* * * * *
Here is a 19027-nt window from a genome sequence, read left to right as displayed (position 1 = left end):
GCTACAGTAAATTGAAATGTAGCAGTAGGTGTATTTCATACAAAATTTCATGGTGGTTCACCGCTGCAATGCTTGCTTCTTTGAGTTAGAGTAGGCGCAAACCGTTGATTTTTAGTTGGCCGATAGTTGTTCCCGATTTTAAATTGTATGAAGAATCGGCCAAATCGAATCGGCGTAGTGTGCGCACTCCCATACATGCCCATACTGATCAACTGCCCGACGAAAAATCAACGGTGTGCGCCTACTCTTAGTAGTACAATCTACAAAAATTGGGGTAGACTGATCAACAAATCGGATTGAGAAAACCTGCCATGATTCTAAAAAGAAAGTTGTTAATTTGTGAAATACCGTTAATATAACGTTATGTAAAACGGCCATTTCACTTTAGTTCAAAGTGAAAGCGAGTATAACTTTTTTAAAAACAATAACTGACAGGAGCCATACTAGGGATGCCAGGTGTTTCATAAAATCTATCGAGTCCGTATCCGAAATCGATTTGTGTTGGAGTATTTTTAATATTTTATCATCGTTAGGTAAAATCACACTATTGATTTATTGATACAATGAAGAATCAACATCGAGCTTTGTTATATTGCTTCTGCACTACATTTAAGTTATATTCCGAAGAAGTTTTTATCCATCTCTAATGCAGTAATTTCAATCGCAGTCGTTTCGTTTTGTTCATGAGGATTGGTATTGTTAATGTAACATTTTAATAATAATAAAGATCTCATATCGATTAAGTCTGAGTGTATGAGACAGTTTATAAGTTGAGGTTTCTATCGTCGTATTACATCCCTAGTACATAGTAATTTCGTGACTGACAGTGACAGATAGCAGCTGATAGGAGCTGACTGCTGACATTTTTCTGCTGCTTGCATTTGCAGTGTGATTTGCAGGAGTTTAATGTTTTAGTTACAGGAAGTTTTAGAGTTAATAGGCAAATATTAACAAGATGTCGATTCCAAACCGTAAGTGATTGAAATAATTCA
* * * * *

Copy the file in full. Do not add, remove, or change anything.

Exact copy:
Here is a 19027-nt window from a genome sequence, read left to right as displayed (position 1 = left end):
GCTACAGTAAATTGAAATGTAGCAGTAGGTGTATTTCATACAAAATTTCATGGTGGTTCACCGCTGCAATGCTTGCTTCTTTGAGTTAGAGTAGGCGCAAACCGTTGATTTTTAGTTGGCCGATAGTTGTTCCCGATTTTAAATTGTATGAAGAATCGGCCAAATCGAATCGGCGTAGTGTGCGCACTCCCATACATGCCCATACTGATCAACTGCCCGACGAAAAATCAACGGTGTGCGCCTACTCTTAGTAGTACAATCTACAAAAATTGGGGTAGACTGATCAACAAATCGGATTGAGAAAACCTGCCATGATTCTAAAAAGAAAGTTGTTAATTTGTGAAATACCGTTAATATAACGTTATGTAAAACGGCCATTTCACTTTAGTTCAAAGTGAAAGCGAGTATAACTTTTTTAAAAACAATAACTGACAGGAGCCATACTAGGGATGCCAGGTGTTTCATAAAATCTATCGAGTCCGTATCCGAAATCGATTTGTGTTGGAGTATTTTTAATATTTTATCATCGTTAGGTAAAATCACACTATTGATTTATTGATACAATGAAGAATCAACATCGAGCTTTGTTATATTGCTTCTGCACTACATTTAAGTTATATTCCGAAGAAGTTTTTATCCATCTCTAATGCAGTAATTTCAATCGCAGTCGTTTCGTTTTGTTCATGAGGATTGGTATTGTTAATGTAACATTTTAATAATAATAAAGATCTCATATCGATTAAGTCTGAGTGTATGAGACAGTTTATAAGTTGAGGTTTCTATCGTCGTATTACATCCCTAGTACATAGTAATTTCGTGACTGACAGTGACAGATAGCAGCTGATAGGAGCTGACTGCTGACATTTTTCTGCTGCTTGCATTTGCAGTGTGATTTGCAGGAGTTTAATGTTTTAGTTACAGGAAGTTTTAGAGTTAATAGGCAAATATTAACAAGATGTCGATTCCAAACCGTAAGTGATTGAAATAATTCA